Although most tools in the shop do one or more jobs solely on their own, two machines depend on each other to create lumber that's flat, square, and of precise thickness. The jointer flattens one face of a workpiece and squares an edge to that face. And a planer makes the other face parallel and reduces the workpiece to the desired thickness.
Of all the different sizes of jointers, a 6" model best combines affordability with essential features, such as a cast-iron bed and fence and reasonably powerful motor. This class of machine will most often be the first—and maybe only—jointer you'll ever own. To help find a machine for your shop, we tested six 6" jointers head-to-head in the WOOD® shop. Here's what we found.
It all starts with a cutterhead
Jointers come with two types of cutterheads, equipped with either straight knives or carbide inserts, shown above. We chose insert-cutterhead models whenever possible for this test because they machine figured wood with little to no tear-out, and, generally, create less noise than straight knives. The Ridgid JP0610 has the only straight-knife cutterhead, which tends to leave scalloplike cuts across the board. Feed the board too fast, and the further-spaced scallops become noticeable. But slow the feed rate, and the scallops almost disappear.
You cannot do this with an insert cutterhead: As shown below, spiral cutterheads cut shallow valleys along the length of a board. The most shallow ones (on the Jet JJ-6HHDX and Rikon 20-106H) remove quickly with a sander, plane, or scraper. But those created by the Grizzly G0814X required more time and effort to clean up.
Quality of cut varies by machine
We made a 1⁄32 "-deep cut on walnut boards with each jointer's cutters still sharp, then rubbed the boards with chalk to visualize the high and low spots. We've presented these samples from best (top left) to worst (bottom right).
Dull cutters: Resharpen or replace?
Each 1⁄2 "-square insert has four cutting edges. So when one gets dull or nicked, simply rotate it for a fresh edge. These carbide inserts stay sharp much longer than high-speed-steel straight knives. It's unlikely you'll have to replace all the cutters at one time, but if so, you'll spend $120 to $350 for a full cutterhead set. (They sell in 10-packs.)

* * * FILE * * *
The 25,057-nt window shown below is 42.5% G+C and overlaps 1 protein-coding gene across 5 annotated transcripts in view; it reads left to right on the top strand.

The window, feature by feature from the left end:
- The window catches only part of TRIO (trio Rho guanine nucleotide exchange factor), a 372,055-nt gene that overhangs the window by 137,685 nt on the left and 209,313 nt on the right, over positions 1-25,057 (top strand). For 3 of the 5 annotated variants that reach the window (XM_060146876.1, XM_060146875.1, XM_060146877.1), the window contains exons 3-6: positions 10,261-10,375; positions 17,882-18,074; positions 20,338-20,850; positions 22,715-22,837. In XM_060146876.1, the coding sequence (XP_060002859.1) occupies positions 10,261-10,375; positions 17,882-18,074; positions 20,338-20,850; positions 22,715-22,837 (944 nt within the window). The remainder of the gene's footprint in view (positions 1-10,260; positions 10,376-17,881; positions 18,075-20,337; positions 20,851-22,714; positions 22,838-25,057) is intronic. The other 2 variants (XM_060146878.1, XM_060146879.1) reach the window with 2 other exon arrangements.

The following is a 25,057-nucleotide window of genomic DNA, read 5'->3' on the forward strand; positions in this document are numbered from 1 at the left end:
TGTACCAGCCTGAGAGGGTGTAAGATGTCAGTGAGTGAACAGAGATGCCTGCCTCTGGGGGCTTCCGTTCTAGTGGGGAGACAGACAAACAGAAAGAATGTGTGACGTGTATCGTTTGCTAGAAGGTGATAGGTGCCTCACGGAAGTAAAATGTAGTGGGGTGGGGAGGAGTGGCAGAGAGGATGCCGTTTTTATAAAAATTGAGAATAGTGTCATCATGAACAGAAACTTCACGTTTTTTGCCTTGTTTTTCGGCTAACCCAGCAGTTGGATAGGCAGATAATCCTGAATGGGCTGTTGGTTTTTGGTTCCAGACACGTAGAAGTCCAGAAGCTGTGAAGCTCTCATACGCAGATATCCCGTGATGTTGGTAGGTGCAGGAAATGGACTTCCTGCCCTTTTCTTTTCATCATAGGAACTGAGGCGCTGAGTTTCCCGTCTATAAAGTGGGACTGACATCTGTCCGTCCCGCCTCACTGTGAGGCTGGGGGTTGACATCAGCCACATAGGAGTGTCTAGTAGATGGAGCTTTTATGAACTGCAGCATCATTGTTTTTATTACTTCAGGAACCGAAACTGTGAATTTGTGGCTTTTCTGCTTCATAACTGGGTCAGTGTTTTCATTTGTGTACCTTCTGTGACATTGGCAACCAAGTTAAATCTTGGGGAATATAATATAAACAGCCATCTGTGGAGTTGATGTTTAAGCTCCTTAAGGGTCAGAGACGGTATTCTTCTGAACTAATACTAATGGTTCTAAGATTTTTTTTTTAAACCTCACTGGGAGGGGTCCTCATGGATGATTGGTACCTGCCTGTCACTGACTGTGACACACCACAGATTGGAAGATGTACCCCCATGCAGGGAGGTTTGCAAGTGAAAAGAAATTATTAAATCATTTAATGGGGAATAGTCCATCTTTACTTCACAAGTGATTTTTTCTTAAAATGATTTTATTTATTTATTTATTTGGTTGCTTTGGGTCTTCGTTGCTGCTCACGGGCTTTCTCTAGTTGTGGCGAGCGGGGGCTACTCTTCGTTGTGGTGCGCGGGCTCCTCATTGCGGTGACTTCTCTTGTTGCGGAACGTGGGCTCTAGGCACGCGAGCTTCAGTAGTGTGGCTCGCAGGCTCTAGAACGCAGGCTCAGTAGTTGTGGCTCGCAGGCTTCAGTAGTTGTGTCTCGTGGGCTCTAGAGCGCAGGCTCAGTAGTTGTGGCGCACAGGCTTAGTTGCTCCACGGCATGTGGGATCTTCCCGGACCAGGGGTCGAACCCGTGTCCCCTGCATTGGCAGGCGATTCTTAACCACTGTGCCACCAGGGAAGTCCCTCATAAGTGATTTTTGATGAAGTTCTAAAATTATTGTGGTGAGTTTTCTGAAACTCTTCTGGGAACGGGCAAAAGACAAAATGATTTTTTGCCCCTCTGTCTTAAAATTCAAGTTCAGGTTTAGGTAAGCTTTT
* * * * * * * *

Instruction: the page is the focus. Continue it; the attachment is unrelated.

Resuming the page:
Changing insert cutters on the Jet and Powermatic 54HH proved easiest. The Grizzly G0452Z comes with a star-shaped hex driver bit, but not the screwdriver handle needed to hold it. The fences on the Grizzly G0814X and Rikon got in the way when changing those cutters closest to the fence.
The Ridgid's straight knives require resharpening or replacing when dull, and resetting them to the right height can be fussy. (See the illustration below to understand the components of a straight-knife cutterhead.) This trial-and-error process takes time, but you'll be rewarded with cleaner cuts each time you do it.
Efficiency = apparent power
The motor represents only one part of the "power" equation that determines how each jointer performs at cutting wood. You also have to factor in the drive belt, ratio of the pulleys, and number of cutters or knives. In our testing, the Ridgid cut fastest; we suspect its straight-knife design gives the motor a brief "rest" between cuts by each of the three knives.
But the Jet nearly equaled the Ridgid's cutting power, leading all insert-cutterhead machines, which require greater effort to feed boards across to make the same cut because there's always two or more cutters engaged in the wood.
By comparison, the Powermatic bogged down easily, taking twice as long to make the same cut as most of the insert-cutter machines. That could be attributed to having the most cutters (42), an underpowered motor, or a combination of both.
Keep it clean when changing carbide inserts